Sample text for The tree book : a pratical guide to selecting and maintaining the best trees for your yard and garden / Jeff Meyer.

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Other than my wife, Anne, I can say with all honesty that trees have been the love of my life. Playing in them, planting them, and ultimately making them my life's work -- trees are my personal passion.

Most trees live longer than people do, and planting one is an act of faith, a gift of hope for the future, and a powerful gesture. I look at a tree and see history -- my personal history, as well as my connection to all that's gone on before me and what will happen long after I'm gone. Watching a tree grow is like watching time pass -- barely perceptible, yet happening all the same. Trees change with gentle seasonality, reminding us of the invisible hand of nature. And losing a tree makes us realize our own vulnerability, marking a permanent shift in time and place.

When I chose to center my career on trees, it was simply because I hated to see trees cut down and run through a chipper, simply for the crime of being in the way of development. Also I grew up in a family deeply involved with trees, and the cavalier destruction of trees made no sense to me. "Why can't they figure out a way to move the tree instead of cutting it down?" I thought many times. That's when I discovered the tree spade -- a huge truck with a hydraulic digging mechanism that can move a large tree to another location -- and bought one. I started The Big Tree Company in 1983, and we were busier than I had ever dreamed possible, saving big trees from the woodchipper by digging them up with a tree spade and transplanting them in a new location. And who knew there would be such a thriving market for big trees? Several years ago I sold The Big Tree Company so that I could concentrate on growing historic trees.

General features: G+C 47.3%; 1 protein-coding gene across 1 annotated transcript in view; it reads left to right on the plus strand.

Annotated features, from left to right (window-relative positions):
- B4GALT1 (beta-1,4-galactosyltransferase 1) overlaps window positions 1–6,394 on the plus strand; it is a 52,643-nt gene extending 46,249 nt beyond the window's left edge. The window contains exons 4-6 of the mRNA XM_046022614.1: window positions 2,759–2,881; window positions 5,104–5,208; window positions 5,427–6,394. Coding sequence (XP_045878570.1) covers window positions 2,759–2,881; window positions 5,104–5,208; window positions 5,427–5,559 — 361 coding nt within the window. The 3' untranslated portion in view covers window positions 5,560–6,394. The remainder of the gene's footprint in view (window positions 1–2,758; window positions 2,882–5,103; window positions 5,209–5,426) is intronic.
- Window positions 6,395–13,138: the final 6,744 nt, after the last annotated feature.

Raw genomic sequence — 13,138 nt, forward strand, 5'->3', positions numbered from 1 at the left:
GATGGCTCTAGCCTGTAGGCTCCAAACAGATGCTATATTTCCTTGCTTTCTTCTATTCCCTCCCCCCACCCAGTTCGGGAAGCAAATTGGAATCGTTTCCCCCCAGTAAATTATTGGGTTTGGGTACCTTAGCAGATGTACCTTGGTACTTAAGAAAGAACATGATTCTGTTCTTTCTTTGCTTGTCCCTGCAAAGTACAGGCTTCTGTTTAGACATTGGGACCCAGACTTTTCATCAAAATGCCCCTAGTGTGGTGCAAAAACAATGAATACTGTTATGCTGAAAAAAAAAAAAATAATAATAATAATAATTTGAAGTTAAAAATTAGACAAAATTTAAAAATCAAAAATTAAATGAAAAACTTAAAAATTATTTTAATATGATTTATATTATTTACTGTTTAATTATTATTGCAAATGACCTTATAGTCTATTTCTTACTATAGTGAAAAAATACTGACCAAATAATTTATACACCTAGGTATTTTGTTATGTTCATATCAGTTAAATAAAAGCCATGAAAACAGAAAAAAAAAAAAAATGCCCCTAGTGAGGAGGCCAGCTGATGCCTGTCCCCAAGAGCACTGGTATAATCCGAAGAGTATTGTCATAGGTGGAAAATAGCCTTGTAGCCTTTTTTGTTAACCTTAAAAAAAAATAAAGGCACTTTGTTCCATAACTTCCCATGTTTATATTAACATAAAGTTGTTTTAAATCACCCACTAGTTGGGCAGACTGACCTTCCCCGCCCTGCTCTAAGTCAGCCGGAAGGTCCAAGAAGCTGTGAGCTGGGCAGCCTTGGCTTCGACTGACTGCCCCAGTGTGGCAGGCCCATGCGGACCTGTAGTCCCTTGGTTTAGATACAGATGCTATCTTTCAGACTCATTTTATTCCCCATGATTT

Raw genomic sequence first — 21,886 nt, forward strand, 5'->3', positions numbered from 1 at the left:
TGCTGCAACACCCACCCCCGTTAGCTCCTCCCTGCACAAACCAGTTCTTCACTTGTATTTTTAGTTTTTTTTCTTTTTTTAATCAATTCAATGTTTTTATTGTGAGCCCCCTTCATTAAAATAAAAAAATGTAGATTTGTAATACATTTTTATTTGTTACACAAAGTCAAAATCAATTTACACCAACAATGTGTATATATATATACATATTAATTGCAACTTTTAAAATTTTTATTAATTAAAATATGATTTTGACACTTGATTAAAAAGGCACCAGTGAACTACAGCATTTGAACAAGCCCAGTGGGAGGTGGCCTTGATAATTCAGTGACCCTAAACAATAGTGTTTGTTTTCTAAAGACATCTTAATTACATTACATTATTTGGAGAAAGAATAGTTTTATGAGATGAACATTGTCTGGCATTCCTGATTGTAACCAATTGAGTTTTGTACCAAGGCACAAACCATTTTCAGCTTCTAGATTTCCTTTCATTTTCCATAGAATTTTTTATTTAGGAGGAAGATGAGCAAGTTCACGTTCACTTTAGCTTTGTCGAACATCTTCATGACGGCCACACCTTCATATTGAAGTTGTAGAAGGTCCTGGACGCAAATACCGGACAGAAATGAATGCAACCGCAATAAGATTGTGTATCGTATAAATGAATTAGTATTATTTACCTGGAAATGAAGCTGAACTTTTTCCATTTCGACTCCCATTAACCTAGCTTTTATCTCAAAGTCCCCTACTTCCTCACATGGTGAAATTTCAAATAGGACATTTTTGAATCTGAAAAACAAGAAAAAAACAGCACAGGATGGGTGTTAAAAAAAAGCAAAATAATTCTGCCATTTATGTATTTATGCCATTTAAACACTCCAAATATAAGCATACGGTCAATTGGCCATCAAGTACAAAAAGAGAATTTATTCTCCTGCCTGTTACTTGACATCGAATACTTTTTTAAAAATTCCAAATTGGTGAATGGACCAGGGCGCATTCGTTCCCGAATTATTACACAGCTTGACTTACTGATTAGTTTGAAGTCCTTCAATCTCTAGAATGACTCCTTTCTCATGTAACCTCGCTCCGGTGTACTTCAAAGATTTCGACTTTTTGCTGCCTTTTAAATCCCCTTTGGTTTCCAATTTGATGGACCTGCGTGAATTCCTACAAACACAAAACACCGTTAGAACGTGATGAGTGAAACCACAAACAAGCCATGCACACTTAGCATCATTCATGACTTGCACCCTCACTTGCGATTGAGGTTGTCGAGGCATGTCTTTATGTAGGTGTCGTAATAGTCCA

There is a gentle giant of a honey locust that "heard" Lincoln deliver the Gettysburg Address; a towering tulip poplar that George Washington planted; the last living apple tree planted by John Chapman aka Johnny Appleseed; a southern magnolia planted at the White House by Andrew Jackson in 1829; and a Kentucky coffee tree that stood for years like a marker over the amputated arm of Stonewall Jackson. In a poignant way, these trees connect us to those who forged the path that made this country what it is. When you stand in the shadow of one of these silent and knowing trees, our nation's collective history runs right through you. It was this connection that I wanted to extend to anyone, anywhere, who loves trees and history as much as I do.

In the mid-1980s, I founded the Historic Tree Nursery in Jacksonville, Florida, with American Forests, the oldest nonprofit conservation group in the country. We collect seeds or take cuttings from historic trees at national parks, presidential homes, battlefields, and landmarks. The historic tree saplings are sold in our catalog and on the Internet (; the proceeds allow American Forests to plant more trees to restore damaged ecosystems.

Growing the direct offspring of trees that witnessed famous people and historic events has put me in touch with the natural world in such a unique way, and I have had the privilege of seeing so many amazing trees that my job doesn't even seem like work. Many of these historic trees appeared in a 1999 public television documentary called Silent Witnesses: America's Historic Trees, narrated by actor James Whitmore. That broadcast led to my own weekly show for public television, Tree Stories, and now I host Tree Stories: Leaving a Legacy, on which celebrities talk about their connection to trees.